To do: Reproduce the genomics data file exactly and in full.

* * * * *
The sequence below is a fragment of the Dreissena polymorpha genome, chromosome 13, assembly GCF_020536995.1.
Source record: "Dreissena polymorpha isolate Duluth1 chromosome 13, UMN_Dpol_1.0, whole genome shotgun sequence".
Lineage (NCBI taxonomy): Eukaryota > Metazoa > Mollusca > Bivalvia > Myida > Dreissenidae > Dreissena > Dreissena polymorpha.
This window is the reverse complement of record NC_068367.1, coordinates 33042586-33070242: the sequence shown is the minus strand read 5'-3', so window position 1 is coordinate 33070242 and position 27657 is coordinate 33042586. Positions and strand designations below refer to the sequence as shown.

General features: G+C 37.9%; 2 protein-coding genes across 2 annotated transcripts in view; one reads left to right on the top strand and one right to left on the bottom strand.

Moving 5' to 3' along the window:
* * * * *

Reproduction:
The sequence below is a fragment of the Dreissena polymorpha genome, chromosome 13, assembly GCF_020536995.1.
Source record: "Dreissena polymorpha isolate Duluth1 chromosome 13, UMN_Dpol_1.0, whole genome shotgun sequence".
Lineage (NCBI taxonomy): Eukaryota > Metazoa > Mollusca > Bivalvia > Myida > Dreissenidae > Dreissena > Dreissena polymorpha.
This window is the reverse complement of record NC_068367.1, coordinates 33042586-33070242: the sequence shown is the minus strand read 5'-3', so window position 1 is coordinate 33070242 and position 27657 is coordinate 33042586. Positions and strand designations below refer to the sequence as shown.

General features: G+C 37.9%; 2 protein-coding genes across 2 annotated transcripts in view; one reads left to right on the top strand and one right to left on the bottom strand.

Moving 5' to 3' along the window: